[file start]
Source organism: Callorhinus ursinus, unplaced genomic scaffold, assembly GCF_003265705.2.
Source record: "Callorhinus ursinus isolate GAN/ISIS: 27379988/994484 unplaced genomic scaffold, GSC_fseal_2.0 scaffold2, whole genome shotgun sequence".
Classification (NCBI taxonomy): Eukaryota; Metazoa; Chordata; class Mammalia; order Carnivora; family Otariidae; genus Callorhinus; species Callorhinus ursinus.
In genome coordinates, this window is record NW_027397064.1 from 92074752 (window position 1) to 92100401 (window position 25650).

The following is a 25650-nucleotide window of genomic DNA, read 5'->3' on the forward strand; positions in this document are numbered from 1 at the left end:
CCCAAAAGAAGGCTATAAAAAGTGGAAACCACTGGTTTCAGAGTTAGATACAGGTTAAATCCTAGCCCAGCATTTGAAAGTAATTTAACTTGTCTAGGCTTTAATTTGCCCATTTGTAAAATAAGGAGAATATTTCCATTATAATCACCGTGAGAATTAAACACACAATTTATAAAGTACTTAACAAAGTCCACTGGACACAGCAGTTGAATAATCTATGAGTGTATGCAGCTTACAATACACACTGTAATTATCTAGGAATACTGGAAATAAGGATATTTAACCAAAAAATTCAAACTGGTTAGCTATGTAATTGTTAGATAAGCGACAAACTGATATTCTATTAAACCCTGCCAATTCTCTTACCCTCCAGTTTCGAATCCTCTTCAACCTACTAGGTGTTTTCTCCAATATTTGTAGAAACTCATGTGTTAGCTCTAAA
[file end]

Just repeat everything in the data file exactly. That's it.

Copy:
Source organism: Callorhinus ursinus, unplaced genomic scaffold, assembly GCF_003265705.2.
Source record: "Callorhinus ursinus isolate GAN/ISIS: 27379988/994484 unplaced genomic scaffold, GSC_fseal_2.0 scaffold2, whole genome shotgun sequence".
Classification (NCBI taxonomy): Eukaryota; Metazoa; Chordata; class Mammalia; order Carnivora; family Otariidae; genus Callorhinus; species Callorhinus ursinus.
In genome coordinates, this window is record NW_027397064.1 from 92074752 (window position 1) to 92100401 (window position 25650).

The following is a 25650-nucleotide window of genomic DNA, read 5'->3' on the forward strand; positions in this document are numbered from 1 at the left end:
CCCAAAAGAAGGCTATAAAAAGTGGAAACCACTGGTTTCAGAGTTAGATACAGGTTAAATCCTAGCCCAGCATTTGAAAGTAATTTAACTTGTCTAGGCTTTAATTTGCCCATTTGTAAAATAAGGAGAATATTTCCATTATAATCACCGTGAGAATTAAACACACAATTTATAAAGTACTTAACAAAGTCCACTGGACACAGCAGTTGAATAATCTATGAGTGTATGCAGCTTACAATACACACTGTAATTATCTAGGAATACTGGAAATAAGGATATTTAACCAAAAAATTCAAACTGGTTAGCTATGTAATTGTTAGATAAGCGACAAACTGATATTCTATTAAACCCTGCCAATTCTCTTACCCTCCAGTTTCGAATCCTCTTCAACCTACTAGGTGTTTTCTCCAATATTTGTAGAAACTCATGTGTTAGCTCTAAA